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Offline DesertPilot

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Rear Brake cleverly stopped working
« on: November 20, 2019, 10:07:57 PM »
Plenty of wear left on the pads, plenty of fluid in the reservoir, but the pedal goes all the way to the... well, I guess you can't call it a 'floor' but you know what i mean... without accomplishing anything more than giving my right foot a workout.

I'm guessing -- increasing of of 'loathsome-to-repair-ness' -- that either there's air in the system, the seals on the master cylinder have given out, or the slave cylinder has frozen.  Frozen slaves: a evil warlord's nightmare.  But I won't be able to get around to pulling things apart to have look for two weeks, so we'll see what I find then...
Still trying to master the use of fire and learn how to fashion primitive stone tools

Offline Grumps

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Re: Rear Brake cleverly stopped working
« Reply #1 on: November 20, 2019, 10:38:21 PM »
I think a frozen slave would result in a rock-hard pedal. Sounds more like a knackered master cylinder if no fluid leaks in the system
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Offline DesertPilot

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Re: Rear Brake cleverly stopped working
« Reply #2 on: November 21, 2019, 12:16:24 AM »
That was my thought as well.  When I bleed the system, I'll thaw out one of the slaves and have them... oh dear... pull off the gaiters to check the master for leaks  :002:
Still trying to master the use of fire and learn how to fashion primitive stone tools

Offline DesertPilot

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Re: Rear Brake cleverly stopped working
« Reply #3 on: November 21, 2019, 12:30:16 AM »
No sign of any leaks, the pedal doesn't feel spongy, and the brake does stop the wheel from spinning when the bike's up on the center stand.  That suggests the system's basically healthy.  Maybe the pedal's badly out of adjustment.  This may take some fiddling, but I doubt it will be a big problem.  I'll fiddle with it after my wife and I get back from Australia.  Where I imagine they ride Regits, because that's in the Southern Hemisphere...
Still trying to master the use of fire and learn how to fashion primitive stone tools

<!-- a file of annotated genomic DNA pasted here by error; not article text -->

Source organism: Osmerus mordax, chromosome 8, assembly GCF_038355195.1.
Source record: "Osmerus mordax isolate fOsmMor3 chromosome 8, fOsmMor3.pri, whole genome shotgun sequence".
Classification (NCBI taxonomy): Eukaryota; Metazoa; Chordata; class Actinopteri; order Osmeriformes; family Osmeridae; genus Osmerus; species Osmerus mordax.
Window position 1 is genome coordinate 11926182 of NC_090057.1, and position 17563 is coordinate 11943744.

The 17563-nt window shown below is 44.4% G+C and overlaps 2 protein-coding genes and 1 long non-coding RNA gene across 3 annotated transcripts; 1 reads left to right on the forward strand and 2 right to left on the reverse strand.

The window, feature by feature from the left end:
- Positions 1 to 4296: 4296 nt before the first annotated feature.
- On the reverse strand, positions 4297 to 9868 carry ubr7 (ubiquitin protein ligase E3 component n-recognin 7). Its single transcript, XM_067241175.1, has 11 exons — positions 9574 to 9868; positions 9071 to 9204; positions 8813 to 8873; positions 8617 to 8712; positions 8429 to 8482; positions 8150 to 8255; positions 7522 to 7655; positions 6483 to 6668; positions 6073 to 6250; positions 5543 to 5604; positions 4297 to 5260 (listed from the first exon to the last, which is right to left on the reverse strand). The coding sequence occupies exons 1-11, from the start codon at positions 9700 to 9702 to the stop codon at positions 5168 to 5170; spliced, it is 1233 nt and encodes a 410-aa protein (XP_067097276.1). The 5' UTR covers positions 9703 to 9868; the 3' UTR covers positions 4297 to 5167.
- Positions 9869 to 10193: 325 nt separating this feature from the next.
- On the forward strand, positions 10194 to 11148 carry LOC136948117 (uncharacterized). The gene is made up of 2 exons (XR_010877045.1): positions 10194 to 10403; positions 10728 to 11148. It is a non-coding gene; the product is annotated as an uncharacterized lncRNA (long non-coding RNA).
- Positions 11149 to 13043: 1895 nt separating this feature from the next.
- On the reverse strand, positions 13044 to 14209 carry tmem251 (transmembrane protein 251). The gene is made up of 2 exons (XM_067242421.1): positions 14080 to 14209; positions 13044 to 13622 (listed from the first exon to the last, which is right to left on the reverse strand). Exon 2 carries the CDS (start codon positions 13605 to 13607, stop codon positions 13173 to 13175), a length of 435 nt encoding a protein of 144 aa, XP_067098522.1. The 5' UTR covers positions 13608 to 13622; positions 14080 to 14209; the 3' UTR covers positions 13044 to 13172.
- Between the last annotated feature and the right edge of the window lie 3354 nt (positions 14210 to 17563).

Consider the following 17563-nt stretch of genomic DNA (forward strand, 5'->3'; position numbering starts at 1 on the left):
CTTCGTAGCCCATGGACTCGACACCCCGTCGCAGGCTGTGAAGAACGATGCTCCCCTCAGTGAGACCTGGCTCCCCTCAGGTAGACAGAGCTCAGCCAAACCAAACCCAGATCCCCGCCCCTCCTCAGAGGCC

Offline DesertPilot

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Re: Rear Brake cleverly stopped working
« Reply #4 on: Yesterday at 11:44:24 PM »
I've sorted the problem, and I'm posting the solutuon so others can benefit from my iexperience and/or oblivion to the obvious.

The Symptoms
1) The rear brake worked, but was weak
2) Length of the master cylinder pushrod at full extension had increased from the specified 75.5 mm tp 80 mm or so
3) The pedal felt firm, which suggested the problem was not air in the system
4) When I inspected the system, there was no sign of leakage
5) Everything else seemed fine.  The pads were good, brake fluid level was normal, sun rose in the morning, there was beer in the fridge, etc..

Repair attempt #1
1) Assuming that the rear caliper had gotten gummed up and begin to freeze, I cleaned it very carefully with brake system cleaner with the caliper still on the bike, pulled it off, taking care not to compress the piston and risk pushing dirt past the seals, continued cleaning it until it was spotless, then compressed the piston to make certain it wasn't sticking.  No problems there.
3) I scored the pads and rotor very lightly with 400 grit wet/dry sandpaper to remove any glaze, then cleaned the heck out of them to remove any dust.
3) I put the everything back together, being sure to grease each and every one of the grease points with brake system grease
4) Since the brake pedal travel still seemed excessive, I adjusted the nuts on the fork at the bottom of the pushrod to raise it.  NOTE: It's easy to bend that fork when tightening and/or loosening those nuts.  The best way to avoid this was to hold the fork in place with an adjustable spanner.

Result of Repair Atempt #1
The brake was better, but still weak

Repair attempt #2
1) I bled a very slight amount of fluid out of the slave cylinder -- just a few cc's, not a complete flush.  I found it advisable to cram newspaper around the fluid reservoir to intercept the inevitable spills, and remove the seat to make it easier to fit a (freshly cleaned) funnel to add brake fluid.
2) After I'd pumped in a few cc's of brake fluid, the pedal went from 'firm' to 'rock-hard firm'.  I closed everything up, then adjusted the pushrod length back to 75.5 mm.

Result of Repair #2
Is fixed

Conclusions
1) "Trust your feelings, Luke.  If you feel a disturbance in the Force, as if the brakes need bleeding, they probably do."
2) The rear brake pedal shouldn't merely feel 'firm', it should  feel 'rock-hard firm' -- significantly firmer than the pedal on our Ducati.  This may reflect some difference between the English and Italian character.
3) If if doesn't, flushing a small amount of brake fluid out of the slave cylinder could do the trick.
4) The 75.5mm specification for master cylinder pushrod length at full extension seems correct.

Remaining mysteries
1) What was wrong?  I didn't spot any bubbles or other sign or air in the system.  I also didn't spot any sign of leakage.  Was there dirt in the system?  Moisture?  Did some valve in the ABS or master cylinder need fluid forced through it to get it unstuck?  We shall see.
2) Did pumping a few cc's of brake fluid through the system confuse the ABS?  See note above about 'we shall see'.
Still trying to master the use of fire and learn how to fashion primitive stone tools

 


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